Feminist theatre-makers finding international success, a community sing-a-long show, a well-known director and the writer of New Zealand's first Filipino play were among the big winners at the Auckland Theatre Awards.

Held at the Civic on Thursday, the annual awards recognise excellence in Auckland theatre. A range of talent was recognised, which reflects the increasing diversity seen on local stages and the types of stories being told.

Excellence awards for overall production went to Working On My Night Moves and its production team Te Aihe Butler, Julia Croft, Sarah Foster-Sproull, Calvin Hudson, Nisha Madhan, Kate Prior, Ruby Reihana-Wilson, Meg Rollandi, Jason Wright and Lydia Zanetti.

Judges, made up of industry experts, noted that Croft and Madhan constantly question what theatre can be and described Working on my Night Moves as "their most uncomfortably intoxicating work to date". The show was developed at the Battersea Arts Centre in London and will be performed in the UK next month.

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Kallo Collective, featuring Thom Monckton and Gemma Tweedie, also took out an excellence award for overall production for Only Bones v1.0. With sole performer Thom Monckton confined to just 1sqm of stage, judges were astonished by the "controlled physical storytelling" from Monckton – "seemingly made entirely of rubber and charm."

Marianne Infante and Marwin Silerio in Pinay, where the richness of Filipino culture shines.
Marianne Infante and Marwin Silerio in Pinay, where the richness of Filipino culture shines.

New Zealand's first Filipino play Pinay garnered its writer Marianne Infante, of Proudly Asian Theatre, an excellence award for overall production with judges saying it was moving and heartfelt, interlaced Filipino and Māori culture and showcased excellent performances from relatively new faces.

"With strong direction from James Roque, this was a groundbreaking work from Proudly Asian Theatre Company."

Originally designed for secondary school and university audiences, a play about consent, Yes Yes Yes saw Eleanor Bishop, Rachel Marlow, Karin McCracken, Ruby Reihana-Wilson, Helen Sheehan and Lydia Zanetti also take home an excellence award for overall production.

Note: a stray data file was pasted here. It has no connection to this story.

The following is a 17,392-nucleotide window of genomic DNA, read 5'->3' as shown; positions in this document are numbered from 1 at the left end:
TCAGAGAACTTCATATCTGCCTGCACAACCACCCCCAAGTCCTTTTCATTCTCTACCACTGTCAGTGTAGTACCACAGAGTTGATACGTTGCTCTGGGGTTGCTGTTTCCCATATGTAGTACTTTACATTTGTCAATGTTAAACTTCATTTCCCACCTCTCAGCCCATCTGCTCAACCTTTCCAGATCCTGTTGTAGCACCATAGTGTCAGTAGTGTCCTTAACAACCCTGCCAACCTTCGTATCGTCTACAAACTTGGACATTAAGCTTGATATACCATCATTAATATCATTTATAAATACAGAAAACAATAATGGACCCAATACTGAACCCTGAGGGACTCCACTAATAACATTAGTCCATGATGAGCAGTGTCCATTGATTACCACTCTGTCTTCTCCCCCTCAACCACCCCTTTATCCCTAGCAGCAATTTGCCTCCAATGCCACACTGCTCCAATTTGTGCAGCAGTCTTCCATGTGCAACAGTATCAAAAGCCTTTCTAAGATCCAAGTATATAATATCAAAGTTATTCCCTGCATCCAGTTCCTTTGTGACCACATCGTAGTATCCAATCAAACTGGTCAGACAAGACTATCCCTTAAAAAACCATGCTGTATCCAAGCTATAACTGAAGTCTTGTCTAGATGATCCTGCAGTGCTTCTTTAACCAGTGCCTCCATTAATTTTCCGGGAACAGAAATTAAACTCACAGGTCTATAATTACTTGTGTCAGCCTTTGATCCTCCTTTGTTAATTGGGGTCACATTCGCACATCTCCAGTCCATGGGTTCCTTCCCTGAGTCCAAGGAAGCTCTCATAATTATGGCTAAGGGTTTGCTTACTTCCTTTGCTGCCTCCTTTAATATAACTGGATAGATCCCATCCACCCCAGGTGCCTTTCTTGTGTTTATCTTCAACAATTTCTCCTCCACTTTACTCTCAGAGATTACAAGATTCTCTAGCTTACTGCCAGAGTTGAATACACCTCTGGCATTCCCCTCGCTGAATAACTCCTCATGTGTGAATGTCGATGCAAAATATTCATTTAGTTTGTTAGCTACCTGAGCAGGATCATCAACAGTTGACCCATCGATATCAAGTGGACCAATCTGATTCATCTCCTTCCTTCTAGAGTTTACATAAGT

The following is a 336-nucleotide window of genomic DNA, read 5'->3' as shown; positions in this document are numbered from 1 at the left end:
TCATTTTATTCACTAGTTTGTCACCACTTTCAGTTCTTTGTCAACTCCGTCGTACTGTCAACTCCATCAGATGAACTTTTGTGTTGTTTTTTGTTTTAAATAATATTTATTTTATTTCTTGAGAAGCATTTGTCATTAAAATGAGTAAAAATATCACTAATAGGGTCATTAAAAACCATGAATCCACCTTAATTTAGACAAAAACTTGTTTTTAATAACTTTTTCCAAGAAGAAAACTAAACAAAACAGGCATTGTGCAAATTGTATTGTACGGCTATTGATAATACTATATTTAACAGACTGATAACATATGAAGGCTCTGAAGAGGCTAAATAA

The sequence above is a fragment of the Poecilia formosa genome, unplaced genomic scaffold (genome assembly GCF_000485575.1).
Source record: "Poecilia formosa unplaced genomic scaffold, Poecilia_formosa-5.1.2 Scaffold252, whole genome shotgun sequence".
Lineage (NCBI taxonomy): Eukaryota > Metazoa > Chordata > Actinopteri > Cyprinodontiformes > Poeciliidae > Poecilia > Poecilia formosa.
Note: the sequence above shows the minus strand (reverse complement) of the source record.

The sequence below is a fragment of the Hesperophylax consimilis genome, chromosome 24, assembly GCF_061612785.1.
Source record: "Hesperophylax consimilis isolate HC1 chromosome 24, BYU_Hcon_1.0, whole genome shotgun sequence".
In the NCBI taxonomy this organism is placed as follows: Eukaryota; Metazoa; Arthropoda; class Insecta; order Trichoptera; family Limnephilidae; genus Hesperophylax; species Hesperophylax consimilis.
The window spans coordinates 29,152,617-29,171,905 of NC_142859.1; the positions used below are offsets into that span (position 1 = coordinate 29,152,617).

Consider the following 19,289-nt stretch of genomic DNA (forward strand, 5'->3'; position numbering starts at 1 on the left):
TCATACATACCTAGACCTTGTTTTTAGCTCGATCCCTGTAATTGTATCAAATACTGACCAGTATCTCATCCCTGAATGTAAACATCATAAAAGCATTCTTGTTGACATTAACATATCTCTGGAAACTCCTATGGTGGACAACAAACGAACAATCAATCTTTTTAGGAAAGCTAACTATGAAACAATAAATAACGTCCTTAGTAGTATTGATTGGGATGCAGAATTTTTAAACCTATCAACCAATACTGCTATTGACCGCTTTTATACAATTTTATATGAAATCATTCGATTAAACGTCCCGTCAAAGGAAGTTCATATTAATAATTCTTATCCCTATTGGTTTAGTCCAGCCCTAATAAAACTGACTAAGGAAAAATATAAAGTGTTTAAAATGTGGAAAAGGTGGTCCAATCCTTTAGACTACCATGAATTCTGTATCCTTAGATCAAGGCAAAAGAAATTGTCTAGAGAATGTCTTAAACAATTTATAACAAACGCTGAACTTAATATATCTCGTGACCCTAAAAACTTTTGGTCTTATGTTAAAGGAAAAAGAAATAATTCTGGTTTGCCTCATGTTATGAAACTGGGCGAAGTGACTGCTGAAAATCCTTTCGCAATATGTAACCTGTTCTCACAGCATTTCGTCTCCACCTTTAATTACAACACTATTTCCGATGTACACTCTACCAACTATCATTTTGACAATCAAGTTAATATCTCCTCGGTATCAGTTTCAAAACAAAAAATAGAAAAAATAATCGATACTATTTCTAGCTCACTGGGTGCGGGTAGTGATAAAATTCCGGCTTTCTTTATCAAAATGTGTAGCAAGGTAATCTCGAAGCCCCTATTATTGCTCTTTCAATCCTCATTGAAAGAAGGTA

Performer and Yes Yes Yes cocreator Karin McCracken in a performance of the play which aims to prevent sexual violence. Photo / Jinki Cambronero
Performer and Yes Yes Yes cocreator Karin McCracken in a performance of the play which aims to prevent sexual violence. Photo / Jinki Cambronero

"Carefully unpicking moments around consent which are often charged, messy or confused, Yes Yes Yes took on the essential task of exploring questions of sexual agency for young people without being naff. But it was also something more: a piece of art that was genuinely helpful for all of us."

Barbarian Productions was the final winner of an excellence award for overall production with Sing It To My Face, which assembled community choirs of people of different generations to say – sing – to one another what they think about generational issues. Judges said it was unlike anything else on Auckland stages last year.

Other winners were:
Excellence in direction: Sophie Roberts for The Wolves.
Excellence in performance: Arlo Green for Homos.
Excellence in leadership: Ahi Karunaharan, who in 2019 directed two separate mainstage shows for Silo Theatre and Auckland Theatre Company, which highlighted South Asian stories and featured only South Asian performers.
Excellence in Design: Rachel Marlow, Nic Smillie and Rachael Walker for Rosencrantz & Guildenstern are Dead.

Outstanding newcomers: Brady Peeti and Ankita Singh. Peeti is performing in Sydney in a starring role in the world's first Māori/Australian Aboriginal romantic comedy. Called Black Ties, it comes to Auckland in March as part of the city's annual arts festival. Singh is active in producing theatre and runs her own production company, Oriental Maidens.

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